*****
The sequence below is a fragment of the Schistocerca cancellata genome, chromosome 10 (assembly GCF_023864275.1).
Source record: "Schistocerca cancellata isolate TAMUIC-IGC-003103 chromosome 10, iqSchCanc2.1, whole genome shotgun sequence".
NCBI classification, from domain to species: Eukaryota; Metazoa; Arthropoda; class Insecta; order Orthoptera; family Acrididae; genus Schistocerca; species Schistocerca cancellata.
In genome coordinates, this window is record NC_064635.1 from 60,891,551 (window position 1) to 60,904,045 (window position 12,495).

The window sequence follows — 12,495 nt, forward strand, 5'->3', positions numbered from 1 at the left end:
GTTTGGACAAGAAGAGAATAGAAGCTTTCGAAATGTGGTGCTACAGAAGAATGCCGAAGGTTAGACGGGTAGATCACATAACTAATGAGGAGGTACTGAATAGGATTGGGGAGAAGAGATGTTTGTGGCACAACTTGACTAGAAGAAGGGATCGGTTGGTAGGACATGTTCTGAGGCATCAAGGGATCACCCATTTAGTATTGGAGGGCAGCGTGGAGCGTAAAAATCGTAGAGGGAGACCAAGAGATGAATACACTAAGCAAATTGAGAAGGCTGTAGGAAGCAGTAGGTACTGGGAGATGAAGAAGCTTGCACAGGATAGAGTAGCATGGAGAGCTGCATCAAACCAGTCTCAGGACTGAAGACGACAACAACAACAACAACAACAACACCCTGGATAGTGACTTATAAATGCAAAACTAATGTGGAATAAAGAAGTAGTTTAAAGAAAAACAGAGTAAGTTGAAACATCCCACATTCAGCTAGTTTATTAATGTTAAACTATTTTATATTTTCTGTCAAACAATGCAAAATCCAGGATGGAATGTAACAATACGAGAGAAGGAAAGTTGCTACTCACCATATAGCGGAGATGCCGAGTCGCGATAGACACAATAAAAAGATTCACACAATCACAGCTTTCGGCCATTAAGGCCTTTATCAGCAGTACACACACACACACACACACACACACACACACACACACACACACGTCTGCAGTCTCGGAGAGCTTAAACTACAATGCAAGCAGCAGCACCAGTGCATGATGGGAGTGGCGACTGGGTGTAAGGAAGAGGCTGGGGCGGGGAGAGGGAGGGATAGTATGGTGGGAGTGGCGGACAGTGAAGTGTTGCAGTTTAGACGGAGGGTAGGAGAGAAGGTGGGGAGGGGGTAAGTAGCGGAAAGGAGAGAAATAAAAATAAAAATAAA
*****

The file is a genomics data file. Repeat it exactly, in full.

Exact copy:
The sequence below is a fragment of the Schistocerca cancellata genome, chromosome 10 (assembly GCF_023864275.1).
Source record: "Schistocerca cancellata isolate TAMUIC-IGC-003103 chromosome 10, iqSchCanc2.1, whole genome shotgun sequence".
NCBI classification, from domain to species: Eukaryota; Metazoa; Arthropoda; class Insecta; order Orthoptera; family Acrididae; genus Schistocerca; species Schistocerca cancellata.
In genome coordinates, this window is record NC_064635.1 from 60,891,551 (window position 1) to 60,904,045 (window position 12,495).

The window sequence follows — 12,495 nt, forward strand, 5'->3', positions numbered from 1 at the left end:
GTTTGGACAAGAAGAGAATAGAAGCTTTCGAAATGTGGTGCTACAGAAGAATGCCGAAGGTTAGACGGGTAGATCACATAACTAATGAGGAGGTACTGAATAGGATTGGGGAGAAGAGATGTTTGTGGCACAACTTGACTAGAAGAAGGGATCGGTTGGTAGGACATGTTCTGAGGCATCAAGGGATCACCCATTTAGTATTGGAGGGCAGCGTGGAGCGTAAAAATCGTAGAGGGAGACCAAGAGATGAATACACTAAGCAAATTGAGAAGGCTGTAGGAAGCAGTAGGTACTGGGAGATGAAGAAGCTTGCACAGGATAGAGTAGCATGGAGAGCTGCATCAAACCAGTCTCAGGACTGAAGACGACAACAACAACAACAACAACAACACCCTGGATAGTGACTTATAAATGCAAAACTAATGTGGAATAAAGAAGTAGTTTAAAGAAAAACAGAGTAAGTTGAAACATCCCACATTCAGCTAGTTTATTAATGTTAAACTATTTTATATTTTCTGTCAAACAATGCAAAATCCAGGATGGAATGTAACAATACGAGAGAAGGAAAGTTGCTACTCACCATATAGCGGAGATGCCGAGTCGCGATAGACACAATAAAAAGATTCACACAATCACAGCTTTCGGCCATTAAGGCCTTTATCAGCAGTACACACACACACACACACACACACACACACACACACACACACACGTCTGCAGTCTCGGAGAGCTTAAACTACAATGCAAGCAGCAGCACCAGTGCATGATGGGAGTGGCGACTGGGTGTAAGGAAGAGGCTGGGGCGGGGAGAGGGAGGGATAGTATGGTGGGAGTGGCGGACAGTGAAGTGTTGCAGTTTAGACGGAGGGTAGGAGAGAAGGTGGGGAGGGGGTAAGTAGCGGAAAGGAGAGAAATAAAAATAAAAATAAA